THE designated head of the Equal Employment Opportunity Commission (EEOC) intends to pursue cases of discrimination in promotion in order to break the ``glass ceiling'' through which only white males usually pass to the top ranks of corporate America. Evan Kemp Jr. says the United States ``has done well on opening up entry-level jobs,'' but not high-level positions, to racial minorities, women, or people with disabilities.
``If we tell our 50 offices around the country to start looking for cases, I think they're going to start getting cases,'' Mr. Kemp told reporters recently. He acknowledges that these ``are going to be hard cases to prove.'' But he says the mere fact that EEOC, the primary government agency charged with combatting job discrimination, is seeking such cases for possible prosecution ``will send a signal to corporations'' through the US, and thereby help to end the ceiling on minority promotion.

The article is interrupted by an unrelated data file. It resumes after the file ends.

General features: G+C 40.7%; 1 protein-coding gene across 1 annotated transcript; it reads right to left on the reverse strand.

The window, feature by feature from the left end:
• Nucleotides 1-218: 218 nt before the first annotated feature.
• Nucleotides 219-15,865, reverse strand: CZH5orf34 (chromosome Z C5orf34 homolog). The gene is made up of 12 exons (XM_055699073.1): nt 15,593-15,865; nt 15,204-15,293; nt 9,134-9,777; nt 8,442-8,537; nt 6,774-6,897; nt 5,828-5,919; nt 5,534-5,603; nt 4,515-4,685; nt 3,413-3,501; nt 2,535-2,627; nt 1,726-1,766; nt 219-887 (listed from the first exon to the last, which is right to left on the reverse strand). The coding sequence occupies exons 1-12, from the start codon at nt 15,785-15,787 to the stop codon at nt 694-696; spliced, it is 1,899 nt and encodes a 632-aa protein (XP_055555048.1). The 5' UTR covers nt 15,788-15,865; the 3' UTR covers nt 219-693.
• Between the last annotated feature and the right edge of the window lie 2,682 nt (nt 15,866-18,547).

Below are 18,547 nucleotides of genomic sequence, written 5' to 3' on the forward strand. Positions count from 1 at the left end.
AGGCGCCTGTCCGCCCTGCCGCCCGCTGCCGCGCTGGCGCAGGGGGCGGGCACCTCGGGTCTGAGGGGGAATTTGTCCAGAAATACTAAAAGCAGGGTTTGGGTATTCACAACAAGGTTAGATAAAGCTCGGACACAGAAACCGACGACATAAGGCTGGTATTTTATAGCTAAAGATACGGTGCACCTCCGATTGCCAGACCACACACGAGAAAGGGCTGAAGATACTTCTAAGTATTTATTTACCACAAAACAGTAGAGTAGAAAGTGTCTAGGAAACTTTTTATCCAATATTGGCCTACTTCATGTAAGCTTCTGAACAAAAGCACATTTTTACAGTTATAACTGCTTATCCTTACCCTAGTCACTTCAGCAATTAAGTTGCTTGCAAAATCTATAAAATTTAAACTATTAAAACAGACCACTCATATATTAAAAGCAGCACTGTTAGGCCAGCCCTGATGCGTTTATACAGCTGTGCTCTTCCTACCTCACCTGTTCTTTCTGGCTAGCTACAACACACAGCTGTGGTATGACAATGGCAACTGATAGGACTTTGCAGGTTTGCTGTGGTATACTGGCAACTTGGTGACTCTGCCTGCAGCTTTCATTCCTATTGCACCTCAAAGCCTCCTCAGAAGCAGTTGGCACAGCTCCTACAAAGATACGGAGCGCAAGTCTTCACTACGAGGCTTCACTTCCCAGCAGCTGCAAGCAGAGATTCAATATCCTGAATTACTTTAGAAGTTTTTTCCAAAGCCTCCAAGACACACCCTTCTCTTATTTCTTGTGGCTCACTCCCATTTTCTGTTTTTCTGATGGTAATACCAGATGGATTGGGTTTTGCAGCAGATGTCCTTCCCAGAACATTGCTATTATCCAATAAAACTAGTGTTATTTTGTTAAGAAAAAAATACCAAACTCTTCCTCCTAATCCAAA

Last fall President Bush designated Kemp to be EEOC's new chairman, once Clarence Thomas is confirmed as a member of the US Appeals Court. Mr. Thomas, a black who chaired EEOC for eight years, is expected to gain Senate confirmation relatively easily. Kemp, who uses a wheelchair and is white, has been one of EEOC's five commissioners for two and a half years. He has been a leader on rights of the disabled for 20 years.
By 2000, fewer than one quarter of American workers will be white males. The bulk of the work force will be minorities or women, Kemp says. ``But if we don't starting breaking that glass ceiling ... white males will still have most of the top jobs and dominate the boards'' of American corporations.
Private organizations and individuals outside government can help pull down the ``glass ceiling,'' Kemp says. He notes that women own more than half the stocks in the US. The impact would be dramatic if they were to withhold their votes in shareholder decisions until corporations treat women and other minorities equitably in filling high-level jobs, he adds. ``Women could bring the whole corporate structure to its knees if they wanted to,'' Kemp says.